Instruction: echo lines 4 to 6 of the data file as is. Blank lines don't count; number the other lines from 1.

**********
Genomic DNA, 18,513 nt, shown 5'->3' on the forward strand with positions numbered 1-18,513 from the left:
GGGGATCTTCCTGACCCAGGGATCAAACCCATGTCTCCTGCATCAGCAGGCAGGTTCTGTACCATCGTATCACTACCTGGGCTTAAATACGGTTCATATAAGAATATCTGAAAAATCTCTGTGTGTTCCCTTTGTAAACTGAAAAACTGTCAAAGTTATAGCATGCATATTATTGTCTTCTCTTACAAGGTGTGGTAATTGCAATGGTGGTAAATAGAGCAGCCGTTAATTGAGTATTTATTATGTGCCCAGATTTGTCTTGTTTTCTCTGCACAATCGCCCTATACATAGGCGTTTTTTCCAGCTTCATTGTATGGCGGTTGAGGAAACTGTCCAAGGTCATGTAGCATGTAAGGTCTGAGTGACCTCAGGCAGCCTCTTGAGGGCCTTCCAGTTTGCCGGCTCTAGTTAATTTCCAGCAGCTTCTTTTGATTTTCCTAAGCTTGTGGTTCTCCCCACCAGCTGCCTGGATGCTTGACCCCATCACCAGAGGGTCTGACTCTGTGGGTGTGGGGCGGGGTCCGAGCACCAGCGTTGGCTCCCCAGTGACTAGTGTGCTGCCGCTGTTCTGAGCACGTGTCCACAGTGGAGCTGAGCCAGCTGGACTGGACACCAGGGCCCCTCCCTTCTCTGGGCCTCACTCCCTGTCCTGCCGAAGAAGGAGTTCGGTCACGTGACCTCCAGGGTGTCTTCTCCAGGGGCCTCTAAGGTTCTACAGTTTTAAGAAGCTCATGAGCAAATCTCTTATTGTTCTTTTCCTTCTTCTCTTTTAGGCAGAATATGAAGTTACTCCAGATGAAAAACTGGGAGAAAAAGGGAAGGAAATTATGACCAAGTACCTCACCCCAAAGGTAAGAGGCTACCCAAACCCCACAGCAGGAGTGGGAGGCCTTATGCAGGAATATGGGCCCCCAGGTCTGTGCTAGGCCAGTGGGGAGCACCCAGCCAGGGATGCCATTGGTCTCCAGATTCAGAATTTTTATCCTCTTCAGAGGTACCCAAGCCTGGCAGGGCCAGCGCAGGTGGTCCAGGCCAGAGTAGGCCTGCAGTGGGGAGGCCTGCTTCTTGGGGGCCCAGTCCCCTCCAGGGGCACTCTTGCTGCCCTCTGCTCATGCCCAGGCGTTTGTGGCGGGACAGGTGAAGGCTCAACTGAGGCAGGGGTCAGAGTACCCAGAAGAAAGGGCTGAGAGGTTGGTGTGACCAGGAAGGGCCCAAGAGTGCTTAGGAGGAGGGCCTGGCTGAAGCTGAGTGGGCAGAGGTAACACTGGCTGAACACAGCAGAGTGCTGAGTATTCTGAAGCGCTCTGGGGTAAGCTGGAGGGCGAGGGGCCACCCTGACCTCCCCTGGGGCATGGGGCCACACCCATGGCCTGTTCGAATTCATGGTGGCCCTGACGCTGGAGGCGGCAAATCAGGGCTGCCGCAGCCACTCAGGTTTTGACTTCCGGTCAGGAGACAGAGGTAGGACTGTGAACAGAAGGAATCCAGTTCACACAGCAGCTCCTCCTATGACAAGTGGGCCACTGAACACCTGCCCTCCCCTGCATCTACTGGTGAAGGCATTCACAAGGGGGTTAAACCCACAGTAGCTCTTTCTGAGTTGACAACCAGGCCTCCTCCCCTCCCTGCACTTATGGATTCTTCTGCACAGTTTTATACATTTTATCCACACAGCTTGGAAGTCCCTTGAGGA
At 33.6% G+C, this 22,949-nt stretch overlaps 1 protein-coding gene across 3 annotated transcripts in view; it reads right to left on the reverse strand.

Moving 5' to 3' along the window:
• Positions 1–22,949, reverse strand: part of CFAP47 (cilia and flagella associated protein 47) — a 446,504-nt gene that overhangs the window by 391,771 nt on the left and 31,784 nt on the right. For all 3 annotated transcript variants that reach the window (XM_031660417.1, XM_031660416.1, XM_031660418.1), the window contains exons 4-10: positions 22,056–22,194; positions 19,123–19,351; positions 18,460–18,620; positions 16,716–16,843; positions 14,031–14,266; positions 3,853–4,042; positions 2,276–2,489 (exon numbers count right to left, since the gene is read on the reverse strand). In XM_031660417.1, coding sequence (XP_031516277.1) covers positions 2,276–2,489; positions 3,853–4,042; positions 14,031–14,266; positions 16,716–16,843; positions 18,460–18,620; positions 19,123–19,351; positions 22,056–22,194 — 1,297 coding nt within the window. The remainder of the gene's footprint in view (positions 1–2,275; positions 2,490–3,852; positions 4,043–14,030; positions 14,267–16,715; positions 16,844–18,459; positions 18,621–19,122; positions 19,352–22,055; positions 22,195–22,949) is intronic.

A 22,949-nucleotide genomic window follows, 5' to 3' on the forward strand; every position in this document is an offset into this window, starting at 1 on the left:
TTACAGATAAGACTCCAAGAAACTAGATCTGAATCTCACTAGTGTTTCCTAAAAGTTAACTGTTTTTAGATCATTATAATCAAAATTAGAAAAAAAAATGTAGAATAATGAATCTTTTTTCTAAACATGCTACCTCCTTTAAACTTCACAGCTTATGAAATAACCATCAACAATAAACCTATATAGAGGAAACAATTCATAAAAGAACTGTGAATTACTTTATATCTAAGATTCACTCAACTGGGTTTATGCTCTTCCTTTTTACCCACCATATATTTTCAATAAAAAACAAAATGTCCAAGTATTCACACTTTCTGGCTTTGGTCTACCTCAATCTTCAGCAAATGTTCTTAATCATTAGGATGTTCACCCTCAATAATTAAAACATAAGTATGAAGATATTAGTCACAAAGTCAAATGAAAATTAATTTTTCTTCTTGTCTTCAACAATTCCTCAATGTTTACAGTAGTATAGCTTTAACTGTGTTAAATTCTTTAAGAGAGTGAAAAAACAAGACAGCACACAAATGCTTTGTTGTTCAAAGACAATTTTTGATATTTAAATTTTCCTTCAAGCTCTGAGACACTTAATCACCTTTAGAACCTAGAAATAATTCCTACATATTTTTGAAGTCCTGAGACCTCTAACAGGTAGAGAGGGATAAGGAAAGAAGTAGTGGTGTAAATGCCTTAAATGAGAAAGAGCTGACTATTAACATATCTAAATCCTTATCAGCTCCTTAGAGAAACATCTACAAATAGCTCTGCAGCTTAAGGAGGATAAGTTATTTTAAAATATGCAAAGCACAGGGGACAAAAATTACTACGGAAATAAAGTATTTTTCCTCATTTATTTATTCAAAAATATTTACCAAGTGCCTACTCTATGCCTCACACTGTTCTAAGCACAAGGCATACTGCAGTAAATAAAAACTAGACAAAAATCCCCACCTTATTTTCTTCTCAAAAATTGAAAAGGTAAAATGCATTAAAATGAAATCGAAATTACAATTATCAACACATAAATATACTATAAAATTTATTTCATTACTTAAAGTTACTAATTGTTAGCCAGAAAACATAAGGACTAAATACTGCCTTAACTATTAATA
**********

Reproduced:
Moving 5' to 3' along the window:
• Positions 1–22,949, reverse strand: part of CFAP47 (cilia and flagella associated protein 47) — a 446,504-nt gene that overhangs the window by 391,771 nt on the left and 31,784 nt on the right. For all 3 annotated transcript variants that reach the window (XM_031660417.1, XM_031660416.1, XM_031660418.1), the window contains exons 4-10: positions 22,056–22,194; positions 19,123–19,351; positions 18,460–18,620; positions 16,716–16,843; positions 14,031–14,266; positions 3,853–4,042; positions 2,276–2,489 (exon numbers count right to left, since the gene is read on the reverse strand). In XM_031660417.1, coding sequence (XP_031516277.1) covers positions 2,276–2,489; positions 3,853–4,042; positions 14,031–14,266; positions 16,716–16,843; positions 18,460–18,620; positions 19,123–19,351; positions 22,056–22,194 — 1,297 coding nt within the window. The remainder of the gene's footprint in view (positions 1–2,275; positions 2,490–3,852; positions 4,043–14,030; positions 14,267–16,715; positions 16,844–18,459; positions 18,621–19,122; positions 19,352–22,055; positions 22,195–22,949) is intronic.

A 22,949-nucleotide genomic window follows, 5' to 3' on the forward strand; every position in this document is an offset into this window, starting at 1 on the left: